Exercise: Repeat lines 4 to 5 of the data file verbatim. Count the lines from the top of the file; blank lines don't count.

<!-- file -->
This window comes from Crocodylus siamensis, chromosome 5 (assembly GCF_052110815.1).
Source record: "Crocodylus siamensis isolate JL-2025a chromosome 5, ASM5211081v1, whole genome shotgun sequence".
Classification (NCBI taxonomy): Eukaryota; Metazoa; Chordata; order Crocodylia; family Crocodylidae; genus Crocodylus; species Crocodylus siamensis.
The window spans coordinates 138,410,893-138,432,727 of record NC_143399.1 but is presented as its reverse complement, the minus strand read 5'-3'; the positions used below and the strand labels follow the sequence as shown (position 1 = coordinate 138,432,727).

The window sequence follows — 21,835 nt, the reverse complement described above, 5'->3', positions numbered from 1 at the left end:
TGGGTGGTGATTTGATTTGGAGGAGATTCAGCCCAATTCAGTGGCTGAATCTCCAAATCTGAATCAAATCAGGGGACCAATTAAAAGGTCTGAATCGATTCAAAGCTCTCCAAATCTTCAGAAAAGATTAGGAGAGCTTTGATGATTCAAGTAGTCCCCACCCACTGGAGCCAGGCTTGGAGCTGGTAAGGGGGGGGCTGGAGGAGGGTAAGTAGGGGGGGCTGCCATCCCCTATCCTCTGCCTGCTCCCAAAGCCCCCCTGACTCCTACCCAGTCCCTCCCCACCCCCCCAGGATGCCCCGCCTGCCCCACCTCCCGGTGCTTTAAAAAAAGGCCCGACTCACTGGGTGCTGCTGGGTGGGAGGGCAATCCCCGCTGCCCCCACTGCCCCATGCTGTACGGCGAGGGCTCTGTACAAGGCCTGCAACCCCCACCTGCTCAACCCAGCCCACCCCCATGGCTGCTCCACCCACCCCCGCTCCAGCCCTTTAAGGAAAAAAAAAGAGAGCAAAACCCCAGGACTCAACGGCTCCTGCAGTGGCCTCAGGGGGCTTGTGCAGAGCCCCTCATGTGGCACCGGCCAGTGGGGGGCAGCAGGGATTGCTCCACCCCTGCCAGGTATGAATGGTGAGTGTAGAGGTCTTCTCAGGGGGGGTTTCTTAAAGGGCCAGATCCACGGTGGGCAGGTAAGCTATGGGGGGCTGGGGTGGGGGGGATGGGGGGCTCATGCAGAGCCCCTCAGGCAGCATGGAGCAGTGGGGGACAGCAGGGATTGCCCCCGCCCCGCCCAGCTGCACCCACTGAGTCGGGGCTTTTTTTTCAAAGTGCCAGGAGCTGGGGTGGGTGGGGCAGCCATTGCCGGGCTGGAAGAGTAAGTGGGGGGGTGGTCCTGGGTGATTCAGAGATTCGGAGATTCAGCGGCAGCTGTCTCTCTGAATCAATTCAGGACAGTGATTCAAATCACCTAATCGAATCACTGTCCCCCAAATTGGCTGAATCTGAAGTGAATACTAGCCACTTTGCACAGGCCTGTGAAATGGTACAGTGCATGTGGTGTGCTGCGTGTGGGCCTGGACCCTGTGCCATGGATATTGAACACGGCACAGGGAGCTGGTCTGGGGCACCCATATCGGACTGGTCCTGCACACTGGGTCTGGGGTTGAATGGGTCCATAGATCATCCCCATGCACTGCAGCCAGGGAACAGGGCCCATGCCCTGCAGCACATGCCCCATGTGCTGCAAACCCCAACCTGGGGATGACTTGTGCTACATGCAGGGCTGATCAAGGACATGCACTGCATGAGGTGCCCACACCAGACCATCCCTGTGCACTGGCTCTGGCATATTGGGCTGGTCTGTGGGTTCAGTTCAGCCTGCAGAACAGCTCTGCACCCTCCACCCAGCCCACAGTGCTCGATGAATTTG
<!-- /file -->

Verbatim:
The window spans coordinates 138,410,893-138,432,727 of record NC_143399.1 but is presented as its reverse complement, the minus strand read 5'-3'; the positions used below and the strand labels follow the sequence as shown (position 1 = coordinate 138,432,727).

The window sequence follows — 21,835 nt, the reverse complement described above, 5'->3', positions numbered from 1 at the left end: